Alright, it's been a long time since I've worked with pointers. And now I've been writing .NET code for more than a decade so I haven't had to deal with them. In fact, in .NET it's really nice because if it's not a value type then it's clearly a reference type, or by definition a pointer.
So, in .NET when I declare a
string it's most certainly a pointer underlying because it's a reference type:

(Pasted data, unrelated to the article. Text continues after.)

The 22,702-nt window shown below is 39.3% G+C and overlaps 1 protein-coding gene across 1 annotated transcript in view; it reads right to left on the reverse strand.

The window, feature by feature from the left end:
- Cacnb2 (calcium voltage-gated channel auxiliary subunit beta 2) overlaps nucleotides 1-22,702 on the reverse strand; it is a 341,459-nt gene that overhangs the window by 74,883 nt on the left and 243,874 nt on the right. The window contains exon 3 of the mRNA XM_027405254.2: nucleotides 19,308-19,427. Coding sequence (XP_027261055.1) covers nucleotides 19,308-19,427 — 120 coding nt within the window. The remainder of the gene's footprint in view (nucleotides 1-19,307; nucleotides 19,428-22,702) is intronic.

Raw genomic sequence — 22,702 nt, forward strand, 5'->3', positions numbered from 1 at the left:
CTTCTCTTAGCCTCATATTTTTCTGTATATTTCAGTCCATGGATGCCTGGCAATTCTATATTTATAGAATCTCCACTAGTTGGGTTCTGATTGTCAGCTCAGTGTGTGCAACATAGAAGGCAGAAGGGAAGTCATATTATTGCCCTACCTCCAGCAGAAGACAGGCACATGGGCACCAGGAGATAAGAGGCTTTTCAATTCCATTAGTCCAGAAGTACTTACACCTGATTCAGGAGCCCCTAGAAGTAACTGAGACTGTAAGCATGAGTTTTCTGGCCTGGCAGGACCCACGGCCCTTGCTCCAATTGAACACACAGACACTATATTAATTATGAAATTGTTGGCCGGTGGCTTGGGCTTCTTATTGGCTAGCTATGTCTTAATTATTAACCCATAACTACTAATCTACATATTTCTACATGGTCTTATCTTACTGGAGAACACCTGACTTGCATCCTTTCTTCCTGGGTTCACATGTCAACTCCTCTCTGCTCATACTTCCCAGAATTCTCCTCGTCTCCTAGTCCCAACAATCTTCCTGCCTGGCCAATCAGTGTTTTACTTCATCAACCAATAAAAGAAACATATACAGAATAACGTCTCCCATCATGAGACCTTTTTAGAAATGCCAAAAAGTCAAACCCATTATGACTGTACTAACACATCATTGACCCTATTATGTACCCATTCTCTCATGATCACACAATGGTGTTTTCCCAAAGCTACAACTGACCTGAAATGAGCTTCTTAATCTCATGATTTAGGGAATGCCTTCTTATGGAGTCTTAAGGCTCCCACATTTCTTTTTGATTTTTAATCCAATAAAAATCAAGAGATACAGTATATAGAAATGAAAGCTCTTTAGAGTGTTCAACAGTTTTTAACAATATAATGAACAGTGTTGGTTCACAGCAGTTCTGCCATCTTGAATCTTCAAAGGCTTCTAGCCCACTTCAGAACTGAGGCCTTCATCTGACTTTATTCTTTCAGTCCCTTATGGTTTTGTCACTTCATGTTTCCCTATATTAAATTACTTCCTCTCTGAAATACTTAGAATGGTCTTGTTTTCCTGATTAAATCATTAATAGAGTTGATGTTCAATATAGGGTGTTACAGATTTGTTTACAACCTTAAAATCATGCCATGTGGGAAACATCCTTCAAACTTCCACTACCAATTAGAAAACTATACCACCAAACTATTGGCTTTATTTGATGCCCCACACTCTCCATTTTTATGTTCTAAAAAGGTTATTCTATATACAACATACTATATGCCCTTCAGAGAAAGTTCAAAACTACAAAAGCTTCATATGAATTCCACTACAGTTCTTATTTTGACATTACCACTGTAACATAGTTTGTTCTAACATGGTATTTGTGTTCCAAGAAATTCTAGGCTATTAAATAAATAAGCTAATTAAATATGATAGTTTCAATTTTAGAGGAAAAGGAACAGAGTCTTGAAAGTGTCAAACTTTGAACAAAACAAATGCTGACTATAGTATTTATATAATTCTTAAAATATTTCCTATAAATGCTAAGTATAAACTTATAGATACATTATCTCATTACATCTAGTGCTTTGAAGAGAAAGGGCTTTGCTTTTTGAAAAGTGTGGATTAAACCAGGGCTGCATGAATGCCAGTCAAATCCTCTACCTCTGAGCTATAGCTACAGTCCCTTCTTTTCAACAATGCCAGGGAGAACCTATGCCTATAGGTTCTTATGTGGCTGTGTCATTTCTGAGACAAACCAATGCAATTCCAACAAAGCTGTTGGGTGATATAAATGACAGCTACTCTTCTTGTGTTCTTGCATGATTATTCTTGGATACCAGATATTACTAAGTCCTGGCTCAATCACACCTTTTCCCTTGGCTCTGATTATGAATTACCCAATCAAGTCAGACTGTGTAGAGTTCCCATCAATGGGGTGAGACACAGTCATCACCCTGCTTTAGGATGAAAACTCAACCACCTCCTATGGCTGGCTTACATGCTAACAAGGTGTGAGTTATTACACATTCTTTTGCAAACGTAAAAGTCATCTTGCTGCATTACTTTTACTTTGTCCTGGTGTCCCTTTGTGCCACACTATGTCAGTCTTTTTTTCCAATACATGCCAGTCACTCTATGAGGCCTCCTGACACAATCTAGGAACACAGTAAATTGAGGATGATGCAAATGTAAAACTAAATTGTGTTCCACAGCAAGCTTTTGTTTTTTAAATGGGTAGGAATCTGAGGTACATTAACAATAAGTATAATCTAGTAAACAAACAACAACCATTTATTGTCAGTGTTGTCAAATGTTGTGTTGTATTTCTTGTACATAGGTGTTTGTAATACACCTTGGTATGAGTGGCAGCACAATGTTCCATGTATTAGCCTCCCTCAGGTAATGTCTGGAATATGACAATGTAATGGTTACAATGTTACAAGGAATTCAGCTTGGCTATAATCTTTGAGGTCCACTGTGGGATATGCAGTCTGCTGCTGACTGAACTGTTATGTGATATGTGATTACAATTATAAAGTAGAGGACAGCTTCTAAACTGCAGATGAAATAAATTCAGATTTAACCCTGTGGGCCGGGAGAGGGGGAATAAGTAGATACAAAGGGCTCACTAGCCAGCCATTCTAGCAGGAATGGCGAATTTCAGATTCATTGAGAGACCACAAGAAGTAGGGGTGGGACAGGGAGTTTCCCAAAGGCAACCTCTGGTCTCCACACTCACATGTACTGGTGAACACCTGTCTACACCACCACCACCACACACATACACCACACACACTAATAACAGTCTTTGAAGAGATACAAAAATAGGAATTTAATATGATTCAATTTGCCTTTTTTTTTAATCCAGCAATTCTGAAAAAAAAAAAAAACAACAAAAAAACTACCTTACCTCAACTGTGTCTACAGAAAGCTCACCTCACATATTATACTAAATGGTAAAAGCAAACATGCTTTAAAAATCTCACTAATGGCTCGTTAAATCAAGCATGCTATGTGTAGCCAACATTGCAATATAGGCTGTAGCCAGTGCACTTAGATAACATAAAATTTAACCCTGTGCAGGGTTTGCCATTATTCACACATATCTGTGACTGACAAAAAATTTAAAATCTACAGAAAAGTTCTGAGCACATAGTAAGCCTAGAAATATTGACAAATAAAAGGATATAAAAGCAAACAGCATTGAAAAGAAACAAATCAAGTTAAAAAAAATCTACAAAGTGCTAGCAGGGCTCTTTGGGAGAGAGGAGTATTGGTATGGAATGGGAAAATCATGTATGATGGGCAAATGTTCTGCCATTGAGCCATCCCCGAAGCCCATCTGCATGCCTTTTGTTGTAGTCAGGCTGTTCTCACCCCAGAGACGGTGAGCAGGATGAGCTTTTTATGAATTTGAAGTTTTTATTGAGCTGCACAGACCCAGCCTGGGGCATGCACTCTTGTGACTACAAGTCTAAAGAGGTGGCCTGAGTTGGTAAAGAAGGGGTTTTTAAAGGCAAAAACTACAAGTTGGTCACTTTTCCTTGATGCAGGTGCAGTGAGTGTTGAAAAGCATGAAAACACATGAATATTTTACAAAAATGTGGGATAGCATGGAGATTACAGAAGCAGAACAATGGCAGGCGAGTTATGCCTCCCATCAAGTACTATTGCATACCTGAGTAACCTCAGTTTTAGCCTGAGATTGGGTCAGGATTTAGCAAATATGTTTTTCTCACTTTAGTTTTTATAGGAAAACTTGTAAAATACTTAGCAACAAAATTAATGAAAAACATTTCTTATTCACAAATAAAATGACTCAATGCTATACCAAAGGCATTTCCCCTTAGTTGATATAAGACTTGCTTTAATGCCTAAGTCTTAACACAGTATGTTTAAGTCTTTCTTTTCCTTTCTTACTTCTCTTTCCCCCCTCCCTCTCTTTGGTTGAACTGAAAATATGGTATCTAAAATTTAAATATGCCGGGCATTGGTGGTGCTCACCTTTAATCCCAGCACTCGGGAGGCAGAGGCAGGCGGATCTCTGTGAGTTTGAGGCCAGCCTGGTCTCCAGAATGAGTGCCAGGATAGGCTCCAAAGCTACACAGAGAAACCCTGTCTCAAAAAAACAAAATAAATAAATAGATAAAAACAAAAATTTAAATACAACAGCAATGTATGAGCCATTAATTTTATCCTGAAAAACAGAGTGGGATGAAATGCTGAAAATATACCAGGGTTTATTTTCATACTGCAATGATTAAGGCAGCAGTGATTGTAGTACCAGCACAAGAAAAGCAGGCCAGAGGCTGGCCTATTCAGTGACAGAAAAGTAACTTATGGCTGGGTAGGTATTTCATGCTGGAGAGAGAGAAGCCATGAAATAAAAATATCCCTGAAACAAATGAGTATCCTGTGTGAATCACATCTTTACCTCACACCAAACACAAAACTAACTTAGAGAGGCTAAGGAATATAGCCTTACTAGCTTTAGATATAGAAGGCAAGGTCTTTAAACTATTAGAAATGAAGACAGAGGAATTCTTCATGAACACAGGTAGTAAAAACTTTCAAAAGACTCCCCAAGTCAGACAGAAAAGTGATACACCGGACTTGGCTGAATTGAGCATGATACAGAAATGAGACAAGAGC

string s = "Hello Mike!";
However, it appears that in Objective-C I can declare a string two different ways:
NSString* s = "Hello Mike!"; NSString s = "Hello Mike!";
Now, if I'm understanding this correctly the first declaration is very similar to the underlying declaration of a string in .NET, a pointer. But what exactly is the second?
Now bear in mind I may be way off base here because I'm just starting to dig into Objective-C, so please excuse my ignorance!